But in the end all these disparate, and winning, examples have the same quality in common. They all derive from bright people in finance functions around the world, powered by a desire to build resilient and sustainable businesses, using integrated thinking to arrive at smart and simple, and award-winning, solutions.

IASB member discusses implementation of IFRS 17

07 Dec 2017

The IASB has published an article by board member Martin Edelmann to provide an overview of tool available to those implementing IFRS 17, ‘Insurance Contracts.’

These tools include:

  • Letterbox — a dedicated email address for questions on IFRS 17.
  • Webcasts and webinars — Discussions on specific requirements.
  • Transition resource group — Forum to discuss implementation issues with companies, auditors and regulators.
  • Events — Scheduled regularly worldwide to provide information about the standard.
  • Investor education — Educational material tailored for investors.

For more information, see the article on the IASB’s website.

IASB remains in London

07 Dec 2017

In January 2017, the IFRS Foundation issued a tender for estate agency services for help in relocating its London office since the lease on the current premises is expiring in 2018. The Foundation had also stated that it was open to proposals of 'overseas' locations.

The IFRS Foundation has now released a press statement saying that it will remain in London and move its offices to Canary Wharf. The statement does not contain specifications as to the length of the new lease.

Please click for the press release on the IASB website.

Summary of the October 2017 CMAC meeting

06 Dec 2017

The IASB has released a summary of the Capital Markets Advisory Committee (CMAC) meeting, which was held in London on 20 October 2017.

The topics discussed at the meeting included:

  • Discussion Paper Disclosure Initiative — Principles of Disclosure:
    • Feedback from investors.
    • Areas to prioritise.
  • Primary financial statements:
    • Project update.
    • Useful subtotals for the presentation of financial performance for banks.
  • Post-implementation review of IFRS 13
    • Feedback from investors and recommendations.
  • Perceptions of the IFRS Foundation
    • Findings in the reputation research survey report and recommendations.

The next CMAC meeting will take place on 2 March 2018.

For more in­for­ma­tion, see the meeting page and the meeting summary on the IASB's website.

IASB Vice-Chair discusses impact of new IFRS Standards and enhancing the communication of financial information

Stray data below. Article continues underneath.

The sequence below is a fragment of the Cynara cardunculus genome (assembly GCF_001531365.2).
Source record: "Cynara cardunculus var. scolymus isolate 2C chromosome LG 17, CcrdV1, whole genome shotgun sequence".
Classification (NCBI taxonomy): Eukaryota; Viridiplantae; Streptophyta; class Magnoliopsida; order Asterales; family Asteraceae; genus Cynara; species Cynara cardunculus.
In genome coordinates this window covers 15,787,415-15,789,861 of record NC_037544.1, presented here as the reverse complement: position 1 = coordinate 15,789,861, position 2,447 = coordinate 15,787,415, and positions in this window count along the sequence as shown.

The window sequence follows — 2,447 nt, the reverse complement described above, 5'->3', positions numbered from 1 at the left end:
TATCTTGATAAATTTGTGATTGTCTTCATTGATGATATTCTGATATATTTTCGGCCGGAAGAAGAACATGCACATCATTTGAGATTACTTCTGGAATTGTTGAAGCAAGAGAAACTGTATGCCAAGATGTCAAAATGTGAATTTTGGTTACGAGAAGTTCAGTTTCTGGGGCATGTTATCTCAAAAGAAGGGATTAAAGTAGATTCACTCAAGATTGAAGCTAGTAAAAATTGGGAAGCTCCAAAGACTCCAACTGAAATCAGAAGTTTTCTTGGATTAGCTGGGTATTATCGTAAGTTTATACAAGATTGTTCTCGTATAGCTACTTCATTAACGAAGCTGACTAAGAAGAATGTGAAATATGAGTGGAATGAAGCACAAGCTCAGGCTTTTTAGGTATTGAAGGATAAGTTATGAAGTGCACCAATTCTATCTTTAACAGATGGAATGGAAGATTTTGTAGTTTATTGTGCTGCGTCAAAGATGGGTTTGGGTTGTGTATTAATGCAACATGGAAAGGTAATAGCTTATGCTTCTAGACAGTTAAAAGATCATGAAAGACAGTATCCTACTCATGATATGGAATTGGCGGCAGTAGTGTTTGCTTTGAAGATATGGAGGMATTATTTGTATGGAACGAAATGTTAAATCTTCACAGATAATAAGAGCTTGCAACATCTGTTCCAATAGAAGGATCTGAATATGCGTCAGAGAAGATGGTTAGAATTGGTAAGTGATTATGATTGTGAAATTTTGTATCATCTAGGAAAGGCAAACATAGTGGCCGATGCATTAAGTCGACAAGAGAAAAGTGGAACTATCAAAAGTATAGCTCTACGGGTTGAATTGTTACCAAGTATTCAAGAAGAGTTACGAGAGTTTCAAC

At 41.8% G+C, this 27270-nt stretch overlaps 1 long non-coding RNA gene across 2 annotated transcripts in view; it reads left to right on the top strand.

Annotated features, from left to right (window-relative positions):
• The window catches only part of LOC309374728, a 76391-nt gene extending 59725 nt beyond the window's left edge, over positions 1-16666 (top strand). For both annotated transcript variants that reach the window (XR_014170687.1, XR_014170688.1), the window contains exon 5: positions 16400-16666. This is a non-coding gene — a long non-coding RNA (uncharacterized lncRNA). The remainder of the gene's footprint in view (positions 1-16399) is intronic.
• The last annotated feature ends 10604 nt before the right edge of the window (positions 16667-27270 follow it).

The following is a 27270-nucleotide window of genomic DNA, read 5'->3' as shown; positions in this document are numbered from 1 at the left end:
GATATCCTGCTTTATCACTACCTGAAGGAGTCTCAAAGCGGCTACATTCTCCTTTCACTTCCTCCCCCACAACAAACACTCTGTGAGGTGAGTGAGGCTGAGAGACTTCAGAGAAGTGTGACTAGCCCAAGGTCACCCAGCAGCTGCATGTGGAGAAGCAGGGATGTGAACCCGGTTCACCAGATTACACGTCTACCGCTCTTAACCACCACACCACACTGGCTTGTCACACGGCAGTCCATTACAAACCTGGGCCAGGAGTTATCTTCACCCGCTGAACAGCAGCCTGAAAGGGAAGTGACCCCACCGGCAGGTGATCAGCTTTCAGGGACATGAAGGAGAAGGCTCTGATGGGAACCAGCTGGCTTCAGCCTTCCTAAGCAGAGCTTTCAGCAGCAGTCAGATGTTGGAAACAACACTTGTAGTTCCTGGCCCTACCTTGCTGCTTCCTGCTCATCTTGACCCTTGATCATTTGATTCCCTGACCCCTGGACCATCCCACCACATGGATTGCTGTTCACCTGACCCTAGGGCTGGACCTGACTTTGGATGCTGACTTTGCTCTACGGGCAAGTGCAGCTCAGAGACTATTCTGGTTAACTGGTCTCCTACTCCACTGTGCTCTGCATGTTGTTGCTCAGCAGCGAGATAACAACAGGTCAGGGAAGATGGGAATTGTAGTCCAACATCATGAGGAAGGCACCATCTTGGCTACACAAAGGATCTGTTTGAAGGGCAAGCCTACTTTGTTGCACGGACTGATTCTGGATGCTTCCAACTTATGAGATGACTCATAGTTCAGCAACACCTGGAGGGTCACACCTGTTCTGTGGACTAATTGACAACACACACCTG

05 Dec 2017

At the 2017 AICPA Conference on Current SEC and PCAOB Developments in Washington, D.C., IASB Vice-Chair Sue Lloyd gave a speech on IASB’s developments in the standard-setting process as well as its upcoming focus on improving communication effectiveness in financial statements and wider corporate reporting.

Ms Lloyd started by recapping some of the major standards finalised in the past few years, which include IFRS 9, Financial Instruments, IFRS 15, Revenue From Contracts With Customers, IFRS 16, Leases, and IFRS 17, Insurance Contracts. She noted that for some of these standards, the IASB worked closely with the FASB to develop comparable guidance where possible. In addition, she discussed how the Interpretations Committee and the implementation groups play a key role to gather information about issues in practice related to application of accounting guidance.

Next, Ms Lloyd commented that one of the objectives the IASB has for the next five years is to improve communication effectiveness. She explained that this area of work is broken into three parts: (1) improving performance reporting, (2) improving the effectiveness of financial statement disclosures, and (3) enhancing content with the use of electronic tagging (IFRS Taxonomy).

Lastly, she mentioned that the IASB has added a project to its work plan on wider corporate reporting, which will investigate what information is useful to investors that goes beyond the traditional financial statement.

The full transcript of the speech is available on the IASB’s website.

Report from EFRAG's fair value conference

05 Dec 2017

On 5 December 2017, the European Financial Reporting Advisory Group (EFRAG) hosted a half-day event on the use of fair value in financial reporting in Brussels. We have put together a short report on the speeches and presentations at the conference.

EFRAG Board President Jean-Paul Gauzès welcomed speakers, presenters, panelists, and participants from the standard-setting, regulatory, investor, preparer, and academic worlds to the well-attended exchange of views regarding theoretical and practical aspects of fair value reporting, a topic “that encourages much debate”.